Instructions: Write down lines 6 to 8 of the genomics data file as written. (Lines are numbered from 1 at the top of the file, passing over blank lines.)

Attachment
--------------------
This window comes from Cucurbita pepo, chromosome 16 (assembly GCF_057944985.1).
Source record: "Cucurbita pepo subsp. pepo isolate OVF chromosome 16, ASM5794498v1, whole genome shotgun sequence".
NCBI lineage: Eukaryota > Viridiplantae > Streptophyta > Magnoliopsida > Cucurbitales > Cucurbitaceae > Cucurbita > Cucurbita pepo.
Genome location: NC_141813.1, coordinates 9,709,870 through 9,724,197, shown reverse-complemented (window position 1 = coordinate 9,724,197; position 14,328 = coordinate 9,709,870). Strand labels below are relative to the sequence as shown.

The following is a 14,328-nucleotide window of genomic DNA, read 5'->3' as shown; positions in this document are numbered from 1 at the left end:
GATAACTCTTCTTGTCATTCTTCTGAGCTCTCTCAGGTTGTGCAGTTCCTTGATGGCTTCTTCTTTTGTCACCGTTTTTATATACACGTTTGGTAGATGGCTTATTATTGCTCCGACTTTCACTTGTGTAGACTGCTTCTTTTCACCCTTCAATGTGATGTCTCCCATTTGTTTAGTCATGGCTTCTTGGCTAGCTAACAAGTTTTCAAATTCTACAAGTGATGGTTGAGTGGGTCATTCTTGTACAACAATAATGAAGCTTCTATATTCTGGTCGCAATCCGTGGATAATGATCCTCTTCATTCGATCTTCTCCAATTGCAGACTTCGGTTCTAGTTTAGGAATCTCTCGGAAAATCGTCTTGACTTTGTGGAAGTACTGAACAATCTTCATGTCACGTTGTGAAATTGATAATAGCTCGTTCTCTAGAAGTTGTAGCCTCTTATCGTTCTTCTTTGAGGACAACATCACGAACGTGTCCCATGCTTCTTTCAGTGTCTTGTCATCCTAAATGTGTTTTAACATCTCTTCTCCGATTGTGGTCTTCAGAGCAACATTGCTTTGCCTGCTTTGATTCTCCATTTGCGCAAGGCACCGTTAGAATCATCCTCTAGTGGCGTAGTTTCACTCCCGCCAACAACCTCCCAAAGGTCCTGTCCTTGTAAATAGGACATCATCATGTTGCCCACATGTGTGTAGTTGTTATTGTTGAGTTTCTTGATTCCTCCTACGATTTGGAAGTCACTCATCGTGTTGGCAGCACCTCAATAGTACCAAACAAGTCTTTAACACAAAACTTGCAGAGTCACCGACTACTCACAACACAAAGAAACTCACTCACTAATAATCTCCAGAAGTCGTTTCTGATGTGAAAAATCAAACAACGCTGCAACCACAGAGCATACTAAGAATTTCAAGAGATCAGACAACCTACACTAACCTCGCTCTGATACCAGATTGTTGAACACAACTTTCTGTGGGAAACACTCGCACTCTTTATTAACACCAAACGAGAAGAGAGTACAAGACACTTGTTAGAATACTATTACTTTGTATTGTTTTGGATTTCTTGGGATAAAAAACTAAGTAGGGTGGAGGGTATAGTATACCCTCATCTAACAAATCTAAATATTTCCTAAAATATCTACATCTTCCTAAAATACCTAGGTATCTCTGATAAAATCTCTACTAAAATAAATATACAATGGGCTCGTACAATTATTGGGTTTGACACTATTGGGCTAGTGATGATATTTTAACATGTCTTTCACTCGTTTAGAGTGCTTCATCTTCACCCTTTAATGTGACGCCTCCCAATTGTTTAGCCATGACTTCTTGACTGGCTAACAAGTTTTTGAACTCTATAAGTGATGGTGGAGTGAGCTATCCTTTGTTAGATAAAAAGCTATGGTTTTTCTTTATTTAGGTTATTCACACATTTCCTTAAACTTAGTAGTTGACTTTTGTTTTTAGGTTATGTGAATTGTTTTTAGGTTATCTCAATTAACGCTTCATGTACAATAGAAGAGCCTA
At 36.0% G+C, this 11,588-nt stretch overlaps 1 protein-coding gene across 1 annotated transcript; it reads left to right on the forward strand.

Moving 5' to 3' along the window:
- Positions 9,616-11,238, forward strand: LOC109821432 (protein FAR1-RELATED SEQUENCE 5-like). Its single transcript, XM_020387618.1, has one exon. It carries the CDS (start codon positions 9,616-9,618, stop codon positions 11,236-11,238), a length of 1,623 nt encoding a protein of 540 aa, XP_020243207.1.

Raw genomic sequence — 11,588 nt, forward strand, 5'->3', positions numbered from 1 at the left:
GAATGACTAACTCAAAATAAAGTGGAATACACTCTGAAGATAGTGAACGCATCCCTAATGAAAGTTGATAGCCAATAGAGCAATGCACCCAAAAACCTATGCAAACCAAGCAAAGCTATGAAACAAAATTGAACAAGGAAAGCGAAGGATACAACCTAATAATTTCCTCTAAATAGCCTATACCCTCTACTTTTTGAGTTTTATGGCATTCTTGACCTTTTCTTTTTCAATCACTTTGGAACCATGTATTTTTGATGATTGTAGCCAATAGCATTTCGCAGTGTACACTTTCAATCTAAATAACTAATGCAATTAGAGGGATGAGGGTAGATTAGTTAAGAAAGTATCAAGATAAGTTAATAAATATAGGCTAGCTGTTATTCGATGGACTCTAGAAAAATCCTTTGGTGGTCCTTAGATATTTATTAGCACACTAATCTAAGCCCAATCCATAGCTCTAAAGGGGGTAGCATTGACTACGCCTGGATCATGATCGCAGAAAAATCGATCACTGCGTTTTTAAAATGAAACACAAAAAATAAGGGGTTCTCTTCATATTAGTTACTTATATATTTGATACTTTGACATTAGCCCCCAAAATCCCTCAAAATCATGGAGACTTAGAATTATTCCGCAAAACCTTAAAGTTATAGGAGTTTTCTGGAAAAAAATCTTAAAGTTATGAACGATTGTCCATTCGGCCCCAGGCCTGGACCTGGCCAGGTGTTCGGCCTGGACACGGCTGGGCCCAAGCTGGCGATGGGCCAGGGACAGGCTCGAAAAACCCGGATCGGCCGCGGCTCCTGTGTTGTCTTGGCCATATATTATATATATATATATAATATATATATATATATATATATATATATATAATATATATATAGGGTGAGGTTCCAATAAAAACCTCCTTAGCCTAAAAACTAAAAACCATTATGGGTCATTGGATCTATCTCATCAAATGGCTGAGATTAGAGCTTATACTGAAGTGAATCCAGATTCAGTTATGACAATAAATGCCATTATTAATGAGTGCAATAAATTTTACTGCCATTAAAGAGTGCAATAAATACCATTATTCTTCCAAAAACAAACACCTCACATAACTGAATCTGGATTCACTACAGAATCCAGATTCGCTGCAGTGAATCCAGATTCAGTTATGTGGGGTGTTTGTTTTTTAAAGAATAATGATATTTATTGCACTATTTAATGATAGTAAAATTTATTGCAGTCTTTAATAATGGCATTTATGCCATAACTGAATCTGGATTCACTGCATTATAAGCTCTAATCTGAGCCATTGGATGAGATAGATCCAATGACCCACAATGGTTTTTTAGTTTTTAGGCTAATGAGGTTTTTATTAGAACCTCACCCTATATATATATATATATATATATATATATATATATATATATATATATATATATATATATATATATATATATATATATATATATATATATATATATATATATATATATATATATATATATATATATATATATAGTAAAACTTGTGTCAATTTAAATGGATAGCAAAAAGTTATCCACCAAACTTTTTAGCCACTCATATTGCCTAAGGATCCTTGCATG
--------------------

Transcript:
GATAACTCTTCTTGTCATTCTTCTGAGCTCTCTCAGGTTGTGCAGTTCCTTGATGGCTTCTTCTTTTGTCACCGTTTTTATATACACGTTTGGTAGATGGCTTATTATTGCTCCGACTTTCACTTGTGTAGACTGCTTCTTTTCACCCTTCAATGTGATGTCTCCCATTTGTTTAGTCATGGCTTCTTGGCTAGCTAACAAGTTTTCAAATTCTACAAGTGATGGTTGAGTGGGTCATTCTTGTACAACAATAATGAAGCTTCTATATTCTGGTCGCAATCCGTGGATAATGATCCTCTTCATTCGATCTTCTCCAATTGCAGACTTCGGTTCTAGTTTAGGAATCTCTCGGAAAATCGTCTTGACTTTGTGGAAGTACTGAACAATCTTCATGTCACGTTGTGAAATTGATAATAGCTCGTTCTCTAGAAGTTGTAGCCTCTTATCGTTCTTCTTTGAGGACAACATCACGAACGTGTCCCATGCTTCTTTCAGTGTCTTGTCATCCTAAATGTGTTTTAACATCTCTTCTCCGATTGTGGTCTTCAGAGCAACATTGCTTTGCCTGCTTTGATTCTCCATTTGCGCAAGGCACCGTTAGAATCATCCTCTAGTGGCGTAGTTTCACTCCCGCCAACAACCTCCCAAAGGTCCTGTCCTTGTAAATAGGACATCATCATGTTGCCCACATGTGTGTAGTTGTTATTGTTGAGTTTCTTGATTCCTCCTACGATTTGGAAGTCACTCATCGTGTTGGCAGCACCTCAATAGTACCAAACAAGTCTTTAACACAAAACTTGCAGAGTCACCGACTACTCACAACACAAAGAAACTCACTCACTAATAATCTCCAGAAGTCGTTTCTGATGTGAAAAATCAAACAACGCTGCAACCACAGAGCATACTAAGAATTTCAAGAGATCAGACAACCTACACTAACCTCGCTCTGATACCAGATTGTTGAACACAACTTTCTGTGGGAAACACTCGCACTCTTTATTAACACCAAACGAGAAGAGAGTACAAGACACTTGTTAGAATACTATTACTTTGTATTGTTTTGGATTTCTTGGGATAAAAAACTAAGTAGGGTGGAGGGTATAGTATACCCTCATCTAACAAATCTAAATATTTCCTAAAATATCTACATCTTCCTAAAATACCTAGGTATCTCTGATAAAATCTCTACTAAAATAAATATACAATGGGCTCGTACAATTATTGGGTTTGACACTATTGGGCTAGTGATGATATTTTAACATGTCTTTCACTCGTTTAGAGTGCTTCATCTTCACCCTTTAATGTGACGCCTCCCAATTGTTTAGCCATGACTTCTTGACTGGCTAACAAGTTTTTGAACTCTATAAGTGATGGTGGAGTGAGCTATCCTTTGTTAGATAAAAAGCTATGGTTTTTCTTTATTTAGGTTATTCACACATTTCCTTAAACTTAGTAGTTGACTTTTGTTTTTAGGTTATGTGAATTGTTTTTAGGTTATCTCAATTAACGCTTCATGTACAATAGAAGAGCCTA
At 36.0% G+C, this 11,588-nt stretch overlaps 1 protein-coding gene across 1 annotated transcript; it reads left to right on the forward strand.

Moving 5' to 3' along the window: